On the ballot For Mt. Angel $7M bond gets $11M in school repairs if passed

Officials with the Mt. Angel School District say a $7 million bond measure is about improving critical infrastructure rather than giving buildings a facelift.

It’s about needs, not wants, plus a one-time statesponsored opportunity to get $11 million in repairs with a $7 million bond. School Board Chair Shari Riedman said the new bond is for improvements of “utmost importance.”

“We have systems in our buildings to keep (students) heated and dry, and those systems are reaching their end of life cycle,” said Riedman. “Regardless of what maintenance we do on those systems they’re going to need to be replaced and overhauled.”

Those repairs include replacing or repairing the HVAC systems at each of the schools, estimated to cost roughly $2 million per school. At Mt.Angel Middle School the boiler is over 50 years old.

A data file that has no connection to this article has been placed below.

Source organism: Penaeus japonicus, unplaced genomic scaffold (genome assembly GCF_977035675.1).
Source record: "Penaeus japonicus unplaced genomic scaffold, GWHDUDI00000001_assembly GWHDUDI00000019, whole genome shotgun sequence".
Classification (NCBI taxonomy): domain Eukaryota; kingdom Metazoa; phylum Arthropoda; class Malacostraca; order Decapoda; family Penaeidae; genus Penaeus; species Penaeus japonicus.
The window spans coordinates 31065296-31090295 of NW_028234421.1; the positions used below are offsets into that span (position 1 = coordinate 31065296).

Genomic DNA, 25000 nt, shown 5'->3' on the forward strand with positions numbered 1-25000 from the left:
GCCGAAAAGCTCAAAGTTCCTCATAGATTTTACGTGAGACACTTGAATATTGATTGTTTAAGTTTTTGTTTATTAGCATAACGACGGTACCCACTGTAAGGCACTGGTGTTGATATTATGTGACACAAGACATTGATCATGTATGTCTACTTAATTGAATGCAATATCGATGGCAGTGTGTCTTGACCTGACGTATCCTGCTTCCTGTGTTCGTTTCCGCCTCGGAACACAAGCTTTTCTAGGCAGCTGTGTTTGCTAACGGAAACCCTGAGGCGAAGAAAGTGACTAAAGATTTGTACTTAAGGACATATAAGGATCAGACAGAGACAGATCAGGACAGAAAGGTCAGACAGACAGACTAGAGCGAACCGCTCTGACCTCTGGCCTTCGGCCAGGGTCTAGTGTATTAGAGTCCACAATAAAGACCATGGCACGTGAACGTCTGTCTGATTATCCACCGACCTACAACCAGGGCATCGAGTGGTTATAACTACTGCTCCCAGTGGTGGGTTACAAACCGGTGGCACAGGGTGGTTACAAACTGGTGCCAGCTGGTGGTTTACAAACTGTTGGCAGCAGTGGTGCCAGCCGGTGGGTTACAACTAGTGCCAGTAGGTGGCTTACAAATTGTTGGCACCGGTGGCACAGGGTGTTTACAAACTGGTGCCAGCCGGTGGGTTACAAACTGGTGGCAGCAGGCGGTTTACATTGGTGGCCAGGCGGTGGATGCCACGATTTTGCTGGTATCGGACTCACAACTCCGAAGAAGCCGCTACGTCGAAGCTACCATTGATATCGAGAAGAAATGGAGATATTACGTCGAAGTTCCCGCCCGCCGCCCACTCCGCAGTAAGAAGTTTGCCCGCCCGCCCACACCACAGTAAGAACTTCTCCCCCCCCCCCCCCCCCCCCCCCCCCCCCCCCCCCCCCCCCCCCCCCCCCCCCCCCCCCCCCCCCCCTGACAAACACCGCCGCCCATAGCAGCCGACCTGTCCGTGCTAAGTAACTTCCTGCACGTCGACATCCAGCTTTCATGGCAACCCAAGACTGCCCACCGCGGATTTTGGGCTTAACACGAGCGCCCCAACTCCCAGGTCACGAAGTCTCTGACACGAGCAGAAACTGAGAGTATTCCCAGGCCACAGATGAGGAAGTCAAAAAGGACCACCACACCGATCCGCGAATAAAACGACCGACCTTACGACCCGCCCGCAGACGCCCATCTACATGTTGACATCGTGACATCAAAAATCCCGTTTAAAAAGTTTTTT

The bond will appear on the ballot for the May 16 election.

If passed, the new bond would be paired with a $4 million state grant as part of a program to encourage bond support in smaller districts. Riedman said this is an additional

See for yourself - school tours

Mt. Angel Middle School

460 E. Marquam St. - meet in gym

Tuesday, April 25, 6 - 7 p.m.

St. Mary’s Public School

590 E. College Ave. - meet in gym

Wednesday, April 26, 6 - 7 p.m.

Kennedy High School

590 E. Marquam - meet in Commons area

Thursday, April 27, 6 - 7 p.m.

Tours will be conducted by the school principals and the district maintenance director.

reason to support the bond, as the state grant will not be available if the measure does not pass.

“We’re taking advantage of every funding source we can,” she said.

Additional “must dos” on the district’s list include plumbing and electrical repairs at each school, plus security upgrades to school entryways and each classroom.

The entire school-by-school project list along with estimated costs can be found at www.masd91.org by clicking on the Facility/Bond Info button.

District Business Manager Kristi Brackinreed said it is unlikely the district would be able to fund these system repairs and upgrades without a bond, noting the entire budget for regular repairs and maintenance this year is $400,000.